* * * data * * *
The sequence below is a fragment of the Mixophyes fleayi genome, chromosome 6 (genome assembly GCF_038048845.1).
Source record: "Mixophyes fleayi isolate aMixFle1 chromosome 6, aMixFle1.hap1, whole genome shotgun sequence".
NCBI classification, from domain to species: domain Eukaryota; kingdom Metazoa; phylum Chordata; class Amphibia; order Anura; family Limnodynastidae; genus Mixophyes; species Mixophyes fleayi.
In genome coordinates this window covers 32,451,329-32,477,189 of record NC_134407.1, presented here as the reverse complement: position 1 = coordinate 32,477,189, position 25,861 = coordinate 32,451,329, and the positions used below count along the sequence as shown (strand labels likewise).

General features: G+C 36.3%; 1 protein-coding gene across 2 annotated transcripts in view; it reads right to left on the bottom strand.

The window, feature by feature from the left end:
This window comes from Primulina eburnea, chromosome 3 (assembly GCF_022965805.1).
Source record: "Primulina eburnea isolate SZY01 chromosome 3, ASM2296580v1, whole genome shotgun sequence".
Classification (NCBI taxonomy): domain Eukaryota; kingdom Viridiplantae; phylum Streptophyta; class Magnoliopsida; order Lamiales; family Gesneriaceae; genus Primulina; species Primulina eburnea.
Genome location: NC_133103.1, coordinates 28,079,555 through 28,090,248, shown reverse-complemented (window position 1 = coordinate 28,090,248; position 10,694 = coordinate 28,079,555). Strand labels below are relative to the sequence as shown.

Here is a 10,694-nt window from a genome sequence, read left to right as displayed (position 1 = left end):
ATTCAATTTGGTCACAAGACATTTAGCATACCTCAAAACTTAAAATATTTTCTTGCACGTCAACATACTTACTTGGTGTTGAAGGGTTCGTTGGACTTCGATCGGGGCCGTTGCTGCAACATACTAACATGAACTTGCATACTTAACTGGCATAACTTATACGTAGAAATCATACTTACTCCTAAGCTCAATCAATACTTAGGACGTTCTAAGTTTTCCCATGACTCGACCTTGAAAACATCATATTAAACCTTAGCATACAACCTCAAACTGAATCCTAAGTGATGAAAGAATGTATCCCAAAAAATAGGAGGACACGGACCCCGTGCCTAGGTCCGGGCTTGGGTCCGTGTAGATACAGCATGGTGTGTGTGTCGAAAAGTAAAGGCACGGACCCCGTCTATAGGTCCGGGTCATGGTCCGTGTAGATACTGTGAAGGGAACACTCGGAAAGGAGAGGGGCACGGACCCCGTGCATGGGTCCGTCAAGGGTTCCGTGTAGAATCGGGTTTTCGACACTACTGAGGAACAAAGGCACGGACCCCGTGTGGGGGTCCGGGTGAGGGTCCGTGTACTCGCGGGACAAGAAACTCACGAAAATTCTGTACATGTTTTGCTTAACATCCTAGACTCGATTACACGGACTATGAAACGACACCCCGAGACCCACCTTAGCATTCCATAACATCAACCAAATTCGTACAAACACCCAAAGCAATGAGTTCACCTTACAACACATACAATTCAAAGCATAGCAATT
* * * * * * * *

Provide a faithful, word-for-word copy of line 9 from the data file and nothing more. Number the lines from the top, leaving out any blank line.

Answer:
Classification (NCBI taxonomy): domain Eukaryota; kingdom Viridiplantae; phylum Streptophyta; class Magnoliopsida; order Lamiales; family Gesneriaceae; genus Primulina; species Primulina eburnea.